Code:

Entering System Maintenance Mode

-bash: id: command not found

-bash: fortune: command not found

Unmounting file systems.
umount: usbfs: not found
umount: /dev/hda8: not mounted
umount: /dev/hda7: not mounted
umount: /dev/hda6: not mounted
Rebooting system.

:eek:
-I have tried booting up with the BOOT DISK created during install, but the same thing occurs.
-I have also tried booting from the CD1 (SW 10.0) but when "Verifying DMI Pool Data.." system hangs with the disc just spinning in the drive.


What the hell can I do to get linux running again? And could someone explain why this has happened? Could it be something to do with the way i shut down the comp? I usually logout of KDE, the type EXIT to log out of user, then press power button off. :confused:


Someone please help me sort this out! :cry: :( :cry:


snake_eye

320mb 08-16-2004 09:58 AM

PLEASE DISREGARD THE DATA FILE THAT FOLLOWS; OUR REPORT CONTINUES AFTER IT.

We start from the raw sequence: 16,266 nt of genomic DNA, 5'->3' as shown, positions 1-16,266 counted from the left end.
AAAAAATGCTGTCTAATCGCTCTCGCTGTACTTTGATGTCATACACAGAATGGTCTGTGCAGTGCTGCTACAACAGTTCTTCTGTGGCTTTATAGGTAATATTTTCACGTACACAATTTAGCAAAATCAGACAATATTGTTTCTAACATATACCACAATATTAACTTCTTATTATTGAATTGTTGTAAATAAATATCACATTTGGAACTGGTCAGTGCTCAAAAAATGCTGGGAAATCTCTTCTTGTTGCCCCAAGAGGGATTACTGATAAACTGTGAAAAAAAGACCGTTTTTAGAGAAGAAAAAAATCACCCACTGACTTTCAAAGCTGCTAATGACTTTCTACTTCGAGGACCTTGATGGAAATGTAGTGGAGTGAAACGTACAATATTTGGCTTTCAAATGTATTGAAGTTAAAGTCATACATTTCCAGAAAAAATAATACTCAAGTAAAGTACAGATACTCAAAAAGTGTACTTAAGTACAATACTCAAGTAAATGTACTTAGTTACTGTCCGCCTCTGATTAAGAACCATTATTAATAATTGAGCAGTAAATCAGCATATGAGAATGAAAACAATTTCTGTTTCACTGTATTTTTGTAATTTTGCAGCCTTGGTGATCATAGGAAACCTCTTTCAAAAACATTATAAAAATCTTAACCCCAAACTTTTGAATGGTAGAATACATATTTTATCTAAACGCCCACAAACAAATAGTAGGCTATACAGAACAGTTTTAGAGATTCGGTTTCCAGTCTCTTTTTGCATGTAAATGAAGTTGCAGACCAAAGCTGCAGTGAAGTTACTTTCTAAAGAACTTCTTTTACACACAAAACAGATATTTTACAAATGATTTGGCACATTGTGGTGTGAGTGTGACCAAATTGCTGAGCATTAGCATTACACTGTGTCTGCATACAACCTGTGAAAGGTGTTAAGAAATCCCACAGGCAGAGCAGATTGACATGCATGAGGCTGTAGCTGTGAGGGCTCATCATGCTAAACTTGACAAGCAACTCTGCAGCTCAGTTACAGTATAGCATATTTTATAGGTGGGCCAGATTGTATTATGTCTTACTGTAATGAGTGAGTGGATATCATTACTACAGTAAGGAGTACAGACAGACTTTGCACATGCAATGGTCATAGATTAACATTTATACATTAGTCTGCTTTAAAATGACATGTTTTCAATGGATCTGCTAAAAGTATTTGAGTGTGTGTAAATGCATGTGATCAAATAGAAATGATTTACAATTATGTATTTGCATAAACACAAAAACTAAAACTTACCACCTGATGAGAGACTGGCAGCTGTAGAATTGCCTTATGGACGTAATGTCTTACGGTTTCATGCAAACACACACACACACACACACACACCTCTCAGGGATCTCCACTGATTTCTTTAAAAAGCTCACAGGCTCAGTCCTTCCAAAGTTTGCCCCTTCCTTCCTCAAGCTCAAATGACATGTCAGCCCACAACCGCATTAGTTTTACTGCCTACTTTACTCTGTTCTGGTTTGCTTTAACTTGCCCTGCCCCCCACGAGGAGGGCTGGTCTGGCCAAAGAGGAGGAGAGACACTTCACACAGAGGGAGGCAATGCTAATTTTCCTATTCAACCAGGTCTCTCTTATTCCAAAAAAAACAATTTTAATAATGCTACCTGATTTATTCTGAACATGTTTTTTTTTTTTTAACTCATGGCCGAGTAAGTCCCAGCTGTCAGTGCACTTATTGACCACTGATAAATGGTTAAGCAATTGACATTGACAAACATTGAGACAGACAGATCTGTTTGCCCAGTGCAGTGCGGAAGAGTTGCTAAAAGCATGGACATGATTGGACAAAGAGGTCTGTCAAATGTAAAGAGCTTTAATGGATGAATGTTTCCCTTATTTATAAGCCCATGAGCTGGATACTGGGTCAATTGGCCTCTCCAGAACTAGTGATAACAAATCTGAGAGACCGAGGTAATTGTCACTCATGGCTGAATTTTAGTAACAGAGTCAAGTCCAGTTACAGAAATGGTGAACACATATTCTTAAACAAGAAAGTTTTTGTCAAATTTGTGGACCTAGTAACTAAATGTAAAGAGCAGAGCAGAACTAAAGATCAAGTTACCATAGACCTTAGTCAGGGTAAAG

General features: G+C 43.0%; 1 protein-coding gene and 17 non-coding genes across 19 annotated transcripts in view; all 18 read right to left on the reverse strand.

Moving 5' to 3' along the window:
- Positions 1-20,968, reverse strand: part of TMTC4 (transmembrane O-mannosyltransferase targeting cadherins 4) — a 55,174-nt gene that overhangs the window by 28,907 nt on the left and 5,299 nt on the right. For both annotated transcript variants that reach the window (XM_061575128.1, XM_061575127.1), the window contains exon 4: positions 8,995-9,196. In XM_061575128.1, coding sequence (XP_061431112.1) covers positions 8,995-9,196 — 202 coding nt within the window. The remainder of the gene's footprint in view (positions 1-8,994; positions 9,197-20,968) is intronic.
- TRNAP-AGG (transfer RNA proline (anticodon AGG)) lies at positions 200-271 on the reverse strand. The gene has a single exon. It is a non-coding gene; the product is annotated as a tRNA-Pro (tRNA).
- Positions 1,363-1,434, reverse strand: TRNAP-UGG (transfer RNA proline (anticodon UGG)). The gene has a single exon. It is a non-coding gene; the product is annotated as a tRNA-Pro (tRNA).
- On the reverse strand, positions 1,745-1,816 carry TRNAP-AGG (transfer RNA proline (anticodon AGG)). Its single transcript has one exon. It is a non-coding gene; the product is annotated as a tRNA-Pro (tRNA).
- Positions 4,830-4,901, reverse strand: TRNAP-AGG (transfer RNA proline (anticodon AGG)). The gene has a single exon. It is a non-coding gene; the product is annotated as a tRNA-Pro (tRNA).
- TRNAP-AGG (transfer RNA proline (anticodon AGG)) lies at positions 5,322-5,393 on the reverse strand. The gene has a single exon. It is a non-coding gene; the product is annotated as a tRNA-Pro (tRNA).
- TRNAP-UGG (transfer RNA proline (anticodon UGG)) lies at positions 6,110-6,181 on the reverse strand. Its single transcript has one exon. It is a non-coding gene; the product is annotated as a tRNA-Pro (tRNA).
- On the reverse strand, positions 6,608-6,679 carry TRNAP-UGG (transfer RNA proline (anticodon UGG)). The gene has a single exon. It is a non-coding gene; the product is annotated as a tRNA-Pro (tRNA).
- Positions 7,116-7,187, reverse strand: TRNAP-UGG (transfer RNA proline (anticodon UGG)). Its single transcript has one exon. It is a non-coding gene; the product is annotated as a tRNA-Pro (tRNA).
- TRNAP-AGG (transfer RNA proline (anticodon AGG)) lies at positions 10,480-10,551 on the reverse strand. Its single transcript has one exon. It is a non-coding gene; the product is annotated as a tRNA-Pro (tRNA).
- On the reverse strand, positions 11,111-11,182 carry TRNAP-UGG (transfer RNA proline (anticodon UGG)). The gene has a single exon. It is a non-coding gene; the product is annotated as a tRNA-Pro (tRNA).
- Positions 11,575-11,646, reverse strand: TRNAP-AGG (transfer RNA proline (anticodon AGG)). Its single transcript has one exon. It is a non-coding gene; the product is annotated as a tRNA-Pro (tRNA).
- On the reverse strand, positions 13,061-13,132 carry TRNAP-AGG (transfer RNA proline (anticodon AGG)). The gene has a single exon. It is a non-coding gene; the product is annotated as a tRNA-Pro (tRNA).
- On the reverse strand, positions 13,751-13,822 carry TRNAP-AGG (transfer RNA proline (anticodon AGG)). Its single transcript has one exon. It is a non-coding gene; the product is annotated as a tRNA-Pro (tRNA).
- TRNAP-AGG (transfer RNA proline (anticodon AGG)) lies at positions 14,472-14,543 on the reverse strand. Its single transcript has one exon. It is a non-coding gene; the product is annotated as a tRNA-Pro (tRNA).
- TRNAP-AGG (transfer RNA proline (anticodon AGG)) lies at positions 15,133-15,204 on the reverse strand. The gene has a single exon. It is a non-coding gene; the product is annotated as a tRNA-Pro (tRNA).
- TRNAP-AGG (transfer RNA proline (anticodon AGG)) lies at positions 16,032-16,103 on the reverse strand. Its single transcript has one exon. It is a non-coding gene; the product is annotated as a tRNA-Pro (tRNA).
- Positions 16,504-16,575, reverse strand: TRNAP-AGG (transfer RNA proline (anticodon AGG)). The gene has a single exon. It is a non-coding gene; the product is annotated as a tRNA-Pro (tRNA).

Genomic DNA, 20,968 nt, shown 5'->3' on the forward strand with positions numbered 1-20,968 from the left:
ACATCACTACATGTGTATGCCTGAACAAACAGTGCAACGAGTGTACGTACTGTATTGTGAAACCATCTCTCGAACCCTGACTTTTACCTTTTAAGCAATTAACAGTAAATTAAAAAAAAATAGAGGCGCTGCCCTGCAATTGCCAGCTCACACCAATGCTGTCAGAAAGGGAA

Re: booting file system errors => cannot run fsck
 
Quote:

Originally posted by snake_eye
Hi,

Last night my slackware was running fine, and i had just got my head around editing lilo.conf (just installed few days ago, newbie).

what exactly did you enter in your lilo.conf

it appears your not booting to the right / partition.

snake_eye 08-16-2004 10:06 AM

Quote:

what exactly did you enter in your lilo.conf
All i did was change the default time from 1600 to 30. Then rebooted and it semmed to have worked. So I then went on to change the console to a Vesa resolution to 640x480 (old monitor), restarted, and that seemed to work.